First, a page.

You may have received a message from a Facebook friend warning you about a friend request that allows a hacker to access your account. Several names (usually Jayden K. Smith) have been attached to the warning, and has caused many to warn their friends. Many wonder if the warning is real or just another internet hoax. After some digging, we found an answer.
While most warnings say the hacker is Jayden K. Smith, other names used include Anwar Jitou, Anwar Jitu, Maggie from Sweden, Tanner Dwyer, Christopher Butterfield, Stefaniz Colac, Alejando Spiljner, Bobby Roberts, Jason Allen, Linda Smith, and many others.
Here is the message that is usually circulating:
Please tell all the contacts in your messenger list not to accept Jayden K. Smith friendship request. He is a hacker and has the system connected to your Facebook account. If one of your contacts accepts it, you will also be hacked, so make sure that all your friends know it.
Here’s the problem with the warning: IT’S NOT TRUE. AT ALL.
Accepting a hacker as a Facebook friend will not make you any more vulnerable than you are already.
Like many that have come before (and many that will inevitably come again), the “Jayden K. Smith is a hacker” note circulating on Facebook is a bunch of bunkum.
Unless your settings are on super lockdown, a person doesn’t need to be your social media connection to see your list of friends (that said, you know you can alter your settings to control what friends, if any, others do see). Jayden K. Smith is not going to hack your computer, your phone or your life. He (she?) will not come for your first born.
Because there is no Jayden K. Smith.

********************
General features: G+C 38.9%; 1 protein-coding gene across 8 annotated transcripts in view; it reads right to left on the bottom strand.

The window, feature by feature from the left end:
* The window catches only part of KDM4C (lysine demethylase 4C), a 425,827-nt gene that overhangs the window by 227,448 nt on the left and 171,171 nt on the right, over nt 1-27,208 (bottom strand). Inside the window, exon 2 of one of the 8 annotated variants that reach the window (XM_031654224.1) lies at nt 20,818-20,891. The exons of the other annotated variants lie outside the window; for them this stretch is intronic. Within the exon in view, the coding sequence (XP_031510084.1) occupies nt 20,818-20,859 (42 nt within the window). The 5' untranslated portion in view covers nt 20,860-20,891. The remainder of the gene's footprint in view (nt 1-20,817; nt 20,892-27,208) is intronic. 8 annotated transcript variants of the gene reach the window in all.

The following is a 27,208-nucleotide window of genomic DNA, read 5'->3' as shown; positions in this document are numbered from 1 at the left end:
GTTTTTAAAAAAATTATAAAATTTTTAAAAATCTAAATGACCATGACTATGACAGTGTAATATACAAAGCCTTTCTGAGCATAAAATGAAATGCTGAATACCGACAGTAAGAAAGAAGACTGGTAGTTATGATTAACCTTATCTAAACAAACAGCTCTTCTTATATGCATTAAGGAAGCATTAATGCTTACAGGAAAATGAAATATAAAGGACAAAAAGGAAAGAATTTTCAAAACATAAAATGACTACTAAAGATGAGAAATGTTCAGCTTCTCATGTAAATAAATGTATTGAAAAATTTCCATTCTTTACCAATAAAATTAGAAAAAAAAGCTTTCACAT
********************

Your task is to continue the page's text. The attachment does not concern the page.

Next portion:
I mean, maybe there is, but he (I’m going with Jayden being male) is no different than the dozens of other ridiculous friend requests you get from people you don’t know — people typically based in the middle east and/or supposedly divorced or widowed and currently in the U.S. military.
You accept them, they try to get you to buy some island from their dying father, you mess with them a bit and then their account gets shut down by Facebook. It’s really as basic (and harmless) as that.
The only way to protect your account — or at least attempt to — from hackers is to have a strong password, not leave your account logged on when you leave a shared computer and to be vigilant. Oh, and use some common sense.
Let’s remember, Facebook limits the number of friends you can have to 5,000. So, unless Sir Faux Jayden is creating a plethora of accounts — with the same name — he can only friend 5,000 people. And let’s say those 5,000 people have 5,000 connections (they don’t, since the average user has about 115, but this whole thing is so ludicrous we might as well make it even more outlandish) then he can reach them, but the buck stops there since the message says he can access your friends — not your friends of friends or friends of friends of friends or … oy. You get it.
Please pass this along to your Facebook friends. Consider it a warning about a warning.